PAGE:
(A) Confocal stack image of trunk aISV in 4 dpf Tg(flt1:YFP); Tg(-5.2lyve1b:DsRed2);TgBAC(pdgfrb:GFP) of lymphatic endothelial cells (grey, LEC), arterial intersegments vessels (magenta, aISV) and mural cells (green, MC). Scale bar; 10 μm. (B) Confocal stack images from time-lapse images in the trunk of 2 dpf Tg(flt1:YFP); Tg(-5.2lyve1b:DsRed2); TgBAC(pdgfrb:GFP) embryos (LECs in grey). Boxed regions are enlarged (right panels). Arrowheads indicate pdgfrb+ MCs (green) next to aISVs (magenta during LEC migration). Scale bars; 100 μm or 50 μm (enlarged image). (C) Quantification of aISVs with (n=10) or without (n=3) MCs presence from n=7 embryos when LECs left HM for time lapse videos as in (E). (D) Quantification of LEC and MC interaction during migration (n=10 embryos, with four somites counted per embryo). Migrating following MC n=18, migrating not following MC n=3 from time lapse videos in (E). (E) Confocal stack images from time lapse movies of LEC migration. TgBAC(pdgfrb:GAL4FF);(UAS:GFP) in green and Tg(-5.2lyve1b:DsRed2) in grey. Scale bar: 50 μm (F) Quantification of MC number around aISVs (n=14) from n=7 embryos at the start and end of the migration, quantified from time lapse videos in (E). Data are presented as mean ± SEM, unpaired two-tailed Student’s t-test was used. Ns, no significance. (G) Quantification of duration of LEC migration with (n=5) or without (n=3) contacting MCs from n=6 embryos. Data are presented as mean ± SEM. unpaired two-tailed Student’s t-test was used. **p<0.005 (H) Confocal stack images of Tg(pdgfrb:GAL4FF); Tg(UAS:GFP) (green) and Tg(-5.2lyve1b:DsRed2) (grey) in the trunk of sibling (top) and pdgfrbum148 mutant (bottom) embryos at 5 dpf. Lymphatic vessle are rendered using lyve1b:DsRed2 channel in IMARIS s structure is rendered with lyve1b:DsRed2 channel in IMARIS (right panel). Scale bar: 100 μm. (I) Quantification of pdgfrb+ mural cell numbers around ISVs in siblings (n=20) and pdgfrbum148 mutants (n=10). Data are presented as mean ± SEM, Mann Whitney test was used. ***p<0.0001. (J) Quantification of surface area of lymphatic vasculature in siblings (n=20) and pdgfrbum148 mutants (n=10). Data are presented as mean ± SEM, unpaired two-tailed Student’s t-test was used. *p<0.05.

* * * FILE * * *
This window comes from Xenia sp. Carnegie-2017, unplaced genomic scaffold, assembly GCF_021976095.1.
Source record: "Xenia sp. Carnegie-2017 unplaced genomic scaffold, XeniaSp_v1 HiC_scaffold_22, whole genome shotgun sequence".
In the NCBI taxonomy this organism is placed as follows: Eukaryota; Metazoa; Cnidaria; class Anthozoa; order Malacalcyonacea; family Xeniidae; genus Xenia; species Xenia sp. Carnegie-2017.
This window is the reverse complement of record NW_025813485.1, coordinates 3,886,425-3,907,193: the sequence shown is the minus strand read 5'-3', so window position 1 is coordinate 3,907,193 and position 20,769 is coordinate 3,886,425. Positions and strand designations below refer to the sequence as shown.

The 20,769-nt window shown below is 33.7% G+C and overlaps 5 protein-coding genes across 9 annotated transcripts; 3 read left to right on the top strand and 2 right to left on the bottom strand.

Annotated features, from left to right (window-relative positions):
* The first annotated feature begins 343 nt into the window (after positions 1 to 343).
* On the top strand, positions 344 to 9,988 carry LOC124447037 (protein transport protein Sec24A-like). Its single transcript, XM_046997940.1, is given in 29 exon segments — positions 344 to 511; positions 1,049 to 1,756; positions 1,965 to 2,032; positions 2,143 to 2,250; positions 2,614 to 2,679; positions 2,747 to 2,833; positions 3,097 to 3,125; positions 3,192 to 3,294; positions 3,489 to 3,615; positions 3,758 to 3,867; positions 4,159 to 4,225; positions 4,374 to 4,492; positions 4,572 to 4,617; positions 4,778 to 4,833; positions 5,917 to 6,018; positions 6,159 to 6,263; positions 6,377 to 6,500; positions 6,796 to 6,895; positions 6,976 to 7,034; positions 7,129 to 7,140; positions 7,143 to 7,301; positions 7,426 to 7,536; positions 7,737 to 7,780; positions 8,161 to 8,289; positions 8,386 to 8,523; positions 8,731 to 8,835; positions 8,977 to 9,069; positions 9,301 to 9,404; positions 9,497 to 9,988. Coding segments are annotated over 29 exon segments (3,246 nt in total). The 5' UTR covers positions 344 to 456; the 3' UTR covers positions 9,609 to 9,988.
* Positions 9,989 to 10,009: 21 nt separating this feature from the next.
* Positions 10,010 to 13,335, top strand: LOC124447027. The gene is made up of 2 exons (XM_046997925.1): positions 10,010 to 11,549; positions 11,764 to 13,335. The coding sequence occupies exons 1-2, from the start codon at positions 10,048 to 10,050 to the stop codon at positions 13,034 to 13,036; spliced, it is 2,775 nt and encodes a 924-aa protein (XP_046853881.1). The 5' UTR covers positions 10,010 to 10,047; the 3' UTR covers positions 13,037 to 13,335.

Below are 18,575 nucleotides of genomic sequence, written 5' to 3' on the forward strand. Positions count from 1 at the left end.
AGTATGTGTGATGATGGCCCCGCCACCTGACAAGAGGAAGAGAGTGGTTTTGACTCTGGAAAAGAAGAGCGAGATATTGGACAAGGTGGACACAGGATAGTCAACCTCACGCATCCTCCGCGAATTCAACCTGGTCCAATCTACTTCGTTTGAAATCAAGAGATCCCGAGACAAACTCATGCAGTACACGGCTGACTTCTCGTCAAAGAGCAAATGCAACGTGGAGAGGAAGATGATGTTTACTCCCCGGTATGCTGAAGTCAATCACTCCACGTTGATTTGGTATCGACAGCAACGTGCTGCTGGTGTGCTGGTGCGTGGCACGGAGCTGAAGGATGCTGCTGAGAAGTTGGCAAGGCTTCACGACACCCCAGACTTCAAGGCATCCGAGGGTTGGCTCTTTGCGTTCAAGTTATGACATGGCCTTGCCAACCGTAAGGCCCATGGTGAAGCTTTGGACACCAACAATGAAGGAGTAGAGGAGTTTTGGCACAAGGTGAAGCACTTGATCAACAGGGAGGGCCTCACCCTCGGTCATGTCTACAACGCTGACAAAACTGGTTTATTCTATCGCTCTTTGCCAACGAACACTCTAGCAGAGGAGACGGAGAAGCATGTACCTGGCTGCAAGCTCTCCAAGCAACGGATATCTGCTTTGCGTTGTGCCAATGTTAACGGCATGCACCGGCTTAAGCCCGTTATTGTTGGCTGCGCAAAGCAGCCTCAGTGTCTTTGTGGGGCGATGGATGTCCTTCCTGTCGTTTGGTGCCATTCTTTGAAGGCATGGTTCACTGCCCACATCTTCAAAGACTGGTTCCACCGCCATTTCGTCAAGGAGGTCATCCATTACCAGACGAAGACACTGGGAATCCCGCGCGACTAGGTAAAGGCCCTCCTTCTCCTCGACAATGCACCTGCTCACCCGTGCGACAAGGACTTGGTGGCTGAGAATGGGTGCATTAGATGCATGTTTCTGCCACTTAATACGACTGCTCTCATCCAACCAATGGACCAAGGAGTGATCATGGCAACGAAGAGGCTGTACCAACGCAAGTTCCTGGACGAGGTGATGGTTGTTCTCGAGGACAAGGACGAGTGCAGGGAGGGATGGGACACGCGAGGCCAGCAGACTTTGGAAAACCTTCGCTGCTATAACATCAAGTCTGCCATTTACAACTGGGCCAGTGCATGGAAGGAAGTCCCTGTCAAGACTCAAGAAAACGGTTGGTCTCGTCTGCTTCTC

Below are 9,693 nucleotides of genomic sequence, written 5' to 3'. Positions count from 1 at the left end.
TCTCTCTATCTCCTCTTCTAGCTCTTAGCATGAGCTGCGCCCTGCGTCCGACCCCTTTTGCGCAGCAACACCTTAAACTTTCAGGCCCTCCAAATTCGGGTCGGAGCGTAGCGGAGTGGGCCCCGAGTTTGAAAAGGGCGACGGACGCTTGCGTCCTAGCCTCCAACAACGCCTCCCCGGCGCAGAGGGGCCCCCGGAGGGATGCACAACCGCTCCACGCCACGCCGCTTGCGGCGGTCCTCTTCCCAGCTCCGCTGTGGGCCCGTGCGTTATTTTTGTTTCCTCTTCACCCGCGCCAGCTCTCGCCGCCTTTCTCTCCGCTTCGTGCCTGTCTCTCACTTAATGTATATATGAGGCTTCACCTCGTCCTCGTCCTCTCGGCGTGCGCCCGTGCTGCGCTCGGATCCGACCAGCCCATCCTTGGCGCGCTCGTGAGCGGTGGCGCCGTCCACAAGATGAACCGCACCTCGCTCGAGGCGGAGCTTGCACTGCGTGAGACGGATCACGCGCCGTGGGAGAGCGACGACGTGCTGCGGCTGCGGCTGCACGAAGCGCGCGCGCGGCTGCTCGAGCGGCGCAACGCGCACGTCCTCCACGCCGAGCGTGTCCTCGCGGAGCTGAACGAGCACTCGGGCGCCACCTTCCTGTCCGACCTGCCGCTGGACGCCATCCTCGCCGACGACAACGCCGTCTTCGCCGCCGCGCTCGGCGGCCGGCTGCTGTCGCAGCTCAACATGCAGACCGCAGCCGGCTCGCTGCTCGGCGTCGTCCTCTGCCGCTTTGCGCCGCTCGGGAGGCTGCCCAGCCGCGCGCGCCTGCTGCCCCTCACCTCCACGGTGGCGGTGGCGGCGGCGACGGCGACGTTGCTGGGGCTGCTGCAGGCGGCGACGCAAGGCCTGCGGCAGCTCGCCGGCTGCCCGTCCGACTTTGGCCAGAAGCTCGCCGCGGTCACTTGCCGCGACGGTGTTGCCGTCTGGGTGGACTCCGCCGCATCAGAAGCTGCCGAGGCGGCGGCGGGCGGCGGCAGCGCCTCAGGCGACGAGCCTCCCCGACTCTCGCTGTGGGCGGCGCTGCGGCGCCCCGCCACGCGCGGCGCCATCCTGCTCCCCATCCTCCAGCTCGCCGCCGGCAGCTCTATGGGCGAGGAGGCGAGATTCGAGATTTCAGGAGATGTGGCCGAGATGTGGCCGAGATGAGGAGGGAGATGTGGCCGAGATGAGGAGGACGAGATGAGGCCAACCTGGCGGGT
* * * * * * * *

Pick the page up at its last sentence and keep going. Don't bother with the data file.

Figure 1—source data 1

Mural cells presence on arterial intersegmental vessel (aISV) at the start of lymphatic endothelial cell (LEC) migration.

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Figure 1—source data 2

Lymphatic endothelial cell (LEC)-mural cell (MC) interaction during LEC migration.

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Figure 1—source data 3

Number of mural cells (MCs) on arterial intersegmental vessel (aISV) during lymphatic endothelial cell (LEC) migration.

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Figure 1—source data 4

Duration of migration with or without interaction with mural cells (MCs).

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Figure 1—source data 5

Number of pdgfrb+ mural cells around intersegmental vessels (ISVs) in pdgfrbum148 mutant and siblings.

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Figure 1—source data 6

Surface area of lymphatic vessels in pdgfrbum148 mutant and siblings.

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Figure 1—source data 7